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How Project Management Adds Value To E-Discovery | The Metropolitan Corporate Counsel

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In a recent article for the Metropolitan Corporate Counsel, Kelli Clark discusses how project management adds value to electronic discovery. The key to successfully managing your e-discovery project, she argues, is implementing and following a solid project-management process. In the article Ms Clark lists five e-discovery project phases:

  1. scoping,
  2. detailed planning,
  3. startup,
  4. execution, and
  5. closeout.
While this not too far from the PMBOK's five process groups (initiation, planning, executing, monitoring & controlling, and closing), I'm a little perplexed about her "startup" phase:

During this phase, the project manager closely monitors data collection, culling and processing output to verify that the processes used are sound and meet the client's objectives and budget. In addition, the project manager works with the IT and review teams to confirm that workstations are configured and ready for reviewers. The project manager is also tasked with making sure that the project team is trained on the review software and review manual and protocols, as well as any other tools involved in the project. A sample production is often created during the startup phase as well. This allows any issues with production format or database load files to be ironed out before the 11th hour. Many potential pitfalls can be identified at this stage in the process and remedied prior to full-scale execution. This is significant because in the execution phase, there may be greater costs to resolving an issue. For example, the cost of resolving a hardware or configuration issue is much greater once a full staff of contract reviewers is in place and downtime is being billed at an hourly rate. The project manager ensures that any changes that are required in the startup phase are made and documented in the project plan and communicated to the team.

Sounds a lot like execution of e-discovery work to me. The execution phase is described as:

The penultimate phase, the execution phase, is when the discovery plans come to fruition. In this phase, the project manager monitors timelines. Working backward from the production deadline, he or she makes sure that review is completed and production sets are finalized in time for deliverables to be created. A good project manager can provide best practice advice to assist with production and privilege log creation as well as quality control. Additionally, the project manager observes and counters any obstacles that arise during this phase. Experienced project managers bring resolutions that were successful on other projects as well as creative problem solving to the table, and they can sometimes be the heroes who save the project from failure in the 11th hour.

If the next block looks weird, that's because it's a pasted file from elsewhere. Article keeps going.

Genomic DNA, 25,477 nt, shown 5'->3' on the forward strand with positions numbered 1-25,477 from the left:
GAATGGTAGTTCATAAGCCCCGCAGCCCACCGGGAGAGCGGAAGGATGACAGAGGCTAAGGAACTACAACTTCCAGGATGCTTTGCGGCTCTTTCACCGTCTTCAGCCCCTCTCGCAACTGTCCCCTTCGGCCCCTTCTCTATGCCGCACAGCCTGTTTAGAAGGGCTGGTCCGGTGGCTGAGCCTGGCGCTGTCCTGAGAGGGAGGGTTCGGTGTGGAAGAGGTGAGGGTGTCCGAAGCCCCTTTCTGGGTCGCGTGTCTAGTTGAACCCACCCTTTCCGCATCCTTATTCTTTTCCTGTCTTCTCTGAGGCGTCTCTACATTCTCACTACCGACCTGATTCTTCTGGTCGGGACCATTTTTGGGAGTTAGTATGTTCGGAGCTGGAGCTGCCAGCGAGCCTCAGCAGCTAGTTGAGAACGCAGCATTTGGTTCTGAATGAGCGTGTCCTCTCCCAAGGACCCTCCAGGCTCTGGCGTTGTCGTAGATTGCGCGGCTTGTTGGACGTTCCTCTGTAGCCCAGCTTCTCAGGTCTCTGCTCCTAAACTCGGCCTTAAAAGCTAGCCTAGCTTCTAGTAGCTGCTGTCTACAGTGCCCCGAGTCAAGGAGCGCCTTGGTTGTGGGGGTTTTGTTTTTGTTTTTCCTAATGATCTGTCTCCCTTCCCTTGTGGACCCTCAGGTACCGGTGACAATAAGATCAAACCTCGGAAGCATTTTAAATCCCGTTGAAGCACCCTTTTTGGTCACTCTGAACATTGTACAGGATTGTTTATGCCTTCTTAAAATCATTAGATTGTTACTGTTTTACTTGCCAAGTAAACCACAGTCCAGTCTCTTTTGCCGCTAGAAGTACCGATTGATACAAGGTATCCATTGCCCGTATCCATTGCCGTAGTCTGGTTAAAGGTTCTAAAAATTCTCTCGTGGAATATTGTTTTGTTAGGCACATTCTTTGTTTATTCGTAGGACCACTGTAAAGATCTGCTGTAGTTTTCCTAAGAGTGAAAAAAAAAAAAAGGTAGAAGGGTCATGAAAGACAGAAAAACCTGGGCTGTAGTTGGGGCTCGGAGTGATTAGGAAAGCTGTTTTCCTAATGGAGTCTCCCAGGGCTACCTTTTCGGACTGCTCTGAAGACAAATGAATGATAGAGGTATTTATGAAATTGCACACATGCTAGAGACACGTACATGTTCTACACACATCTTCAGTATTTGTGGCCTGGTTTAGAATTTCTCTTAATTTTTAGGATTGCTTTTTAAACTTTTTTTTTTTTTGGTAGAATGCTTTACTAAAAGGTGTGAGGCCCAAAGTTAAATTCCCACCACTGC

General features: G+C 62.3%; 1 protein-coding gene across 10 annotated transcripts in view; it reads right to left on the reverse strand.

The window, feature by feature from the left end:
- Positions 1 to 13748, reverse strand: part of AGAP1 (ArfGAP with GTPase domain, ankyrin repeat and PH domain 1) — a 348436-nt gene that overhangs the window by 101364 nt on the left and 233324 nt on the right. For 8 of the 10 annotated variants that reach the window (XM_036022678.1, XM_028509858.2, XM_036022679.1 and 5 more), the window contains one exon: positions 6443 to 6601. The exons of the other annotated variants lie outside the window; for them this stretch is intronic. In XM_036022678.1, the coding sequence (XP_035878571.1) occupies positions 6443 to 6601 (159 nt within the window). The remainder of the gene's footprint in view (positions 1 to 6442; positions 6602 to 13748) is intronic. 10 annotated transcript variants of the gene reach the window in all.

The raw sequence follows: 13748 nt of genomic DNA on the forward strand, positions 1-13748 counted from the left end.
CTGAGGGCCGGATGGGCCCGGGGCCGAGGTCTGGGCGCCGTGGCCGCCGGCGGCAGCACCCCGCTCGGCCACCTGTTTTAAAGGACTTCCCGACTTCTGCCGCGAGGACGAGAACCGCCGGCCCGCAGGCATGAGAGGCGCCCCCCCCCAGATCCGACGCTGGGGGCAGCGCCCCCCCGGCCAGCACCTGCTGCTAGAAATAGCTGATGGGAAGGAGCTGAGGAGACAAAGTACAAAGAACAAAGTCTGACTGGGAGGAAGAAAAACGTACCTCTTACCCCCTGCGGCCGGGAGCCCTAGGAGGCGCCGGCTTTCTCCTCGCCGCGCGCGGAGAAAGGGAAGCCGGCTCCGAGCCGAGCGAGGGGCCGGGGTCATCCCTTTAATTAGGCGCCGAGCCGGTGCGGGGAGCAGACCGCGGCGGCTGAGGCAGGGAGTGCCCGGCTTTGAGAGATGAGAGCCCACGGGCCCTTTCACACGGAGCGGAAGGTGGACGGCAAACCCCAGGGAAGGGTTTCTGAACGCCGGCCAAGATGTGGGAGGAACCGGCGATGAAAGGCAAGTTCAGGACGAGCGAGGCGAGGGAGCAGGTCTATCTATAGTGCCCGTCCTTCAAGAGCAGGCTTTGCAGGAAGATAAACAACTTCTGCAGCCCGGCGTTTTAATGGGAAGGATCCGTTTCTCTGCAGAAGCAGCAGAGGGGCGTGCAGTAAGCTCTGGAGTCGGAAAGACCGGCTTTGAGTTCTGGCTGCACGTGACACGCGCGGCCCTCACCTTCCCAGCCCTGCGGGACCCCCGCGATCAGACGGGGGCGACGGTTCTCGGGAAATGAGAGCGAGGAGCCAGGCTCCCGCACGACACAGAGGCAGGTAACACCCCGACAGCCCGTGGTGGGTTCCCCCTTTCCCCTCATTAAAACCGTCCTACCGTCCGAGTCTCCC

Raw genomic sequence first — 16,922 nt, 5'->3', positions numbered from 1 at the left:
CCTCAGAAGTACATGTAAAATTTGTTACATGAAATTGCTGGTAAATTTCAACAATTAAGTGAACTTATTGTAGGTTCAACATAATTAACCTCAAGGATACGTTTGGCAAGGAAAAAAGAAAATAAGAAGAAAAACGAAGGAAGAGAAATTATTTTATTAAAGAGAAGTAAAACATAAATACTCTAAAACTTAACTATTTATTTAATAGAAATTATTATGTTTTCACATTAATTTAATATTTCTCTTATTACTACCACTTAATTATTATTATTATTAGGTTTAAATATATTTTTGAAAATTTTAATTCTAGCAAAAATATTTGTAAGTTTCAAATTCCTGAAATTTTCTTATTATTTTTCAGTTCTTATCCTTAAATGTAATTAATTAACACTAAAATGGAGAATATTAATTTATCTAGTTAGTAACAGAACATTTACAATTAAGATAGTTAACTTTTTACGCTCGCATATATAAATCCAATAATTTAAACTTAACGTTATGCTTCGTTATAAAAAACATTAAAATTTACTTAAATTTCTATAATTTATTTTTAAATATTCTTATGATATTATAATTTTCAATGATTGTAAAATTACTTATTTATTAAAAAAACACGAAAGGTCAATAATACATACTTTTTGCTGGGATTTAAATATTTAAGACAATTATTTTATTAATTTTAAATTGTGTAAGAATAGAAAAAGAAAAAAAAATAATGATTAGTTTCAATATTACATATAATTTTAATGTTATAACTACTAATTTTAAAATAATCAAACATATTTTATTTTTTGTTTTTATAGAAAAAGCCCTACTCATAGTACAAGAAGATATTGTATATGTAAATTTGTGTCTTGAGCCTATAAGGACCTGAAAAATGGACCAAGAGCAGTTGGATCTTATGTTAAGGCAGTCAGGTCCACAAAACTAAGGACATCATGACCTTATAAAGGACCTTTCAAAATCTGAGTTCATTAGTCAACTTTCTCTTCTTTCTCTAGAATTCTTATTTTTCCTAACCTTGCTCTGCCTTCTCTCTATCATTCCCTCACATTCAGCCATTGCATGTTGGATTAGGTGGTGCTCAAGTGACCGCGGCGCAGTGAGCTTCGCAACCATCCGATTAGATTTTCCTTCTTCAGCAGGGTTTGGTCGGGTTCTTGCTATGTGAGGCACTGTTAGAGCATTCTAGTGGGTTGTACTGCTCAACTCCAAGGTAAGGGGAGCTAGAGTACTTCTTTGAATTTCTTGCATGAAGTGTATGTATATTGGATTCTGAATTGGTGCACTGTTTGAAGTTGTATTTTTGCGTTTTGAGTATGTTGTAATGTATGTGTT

She's not talking about process groups here, she is breaking a typical e-discovery project into two halves each consisting of two to four EDRM stages. The "startup phase" comprises the "collection," "processing" and, I assume, the "identification" and "preservation"stages, though these last two are not specifically mentioned. The "execution" phase comprises the "analysis" and "production" stages. 

I find the grouping of activities in this way, and the naming of the phases, a bit confusing, but I can see how it makes sense from a supervising attorney's point of view. For the supervising attorney, the real action takes place during the review. Everything before analysis can begin is just setting the stage. 

The second half of the article discusses the following benefits that project management brings to e-discovery projects:

  • optimization of resources;
  • schedule control;
  • quality control;
  • defensibility;
  • improved communications;
  • risk management, and 
  • comprehensiveness and timeliness.
Defensibility is an important benefit not often highlighted. Ms Clark points out that "project management gives clients a repeatable and reliable process. It also allows clients to gather data and develop best practices for future matters. And, because project managers bring a proven process to a project, they can help clients predict the cost and schedule of discovery, avoiding the need to reinvent the wheel in subsequent litigation." 

Lawyers are great at generating a lot of documentation, but not always very good about creating, documenting, following, measuring, and continually improving upon a standard, repeatable processes. A ability of project management to help ensure that e-discovery teams sufficiently  document their work to increase the defensibility of the process is a benefit highlighted by the Sedona Conference almost exactly three years ago in its Commentary on Achieving Quality in the E-Discovery Process

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This page contains a single entry by Paul C. Easton published on June 12, 2012 3:37 AM.

ABA Presents "Mastering the Move to Legal Project Management" was the previous entry in this blog.

PMI Adds a Category for "Legal" on its Knowledge Shelf is the next entry in this blog.

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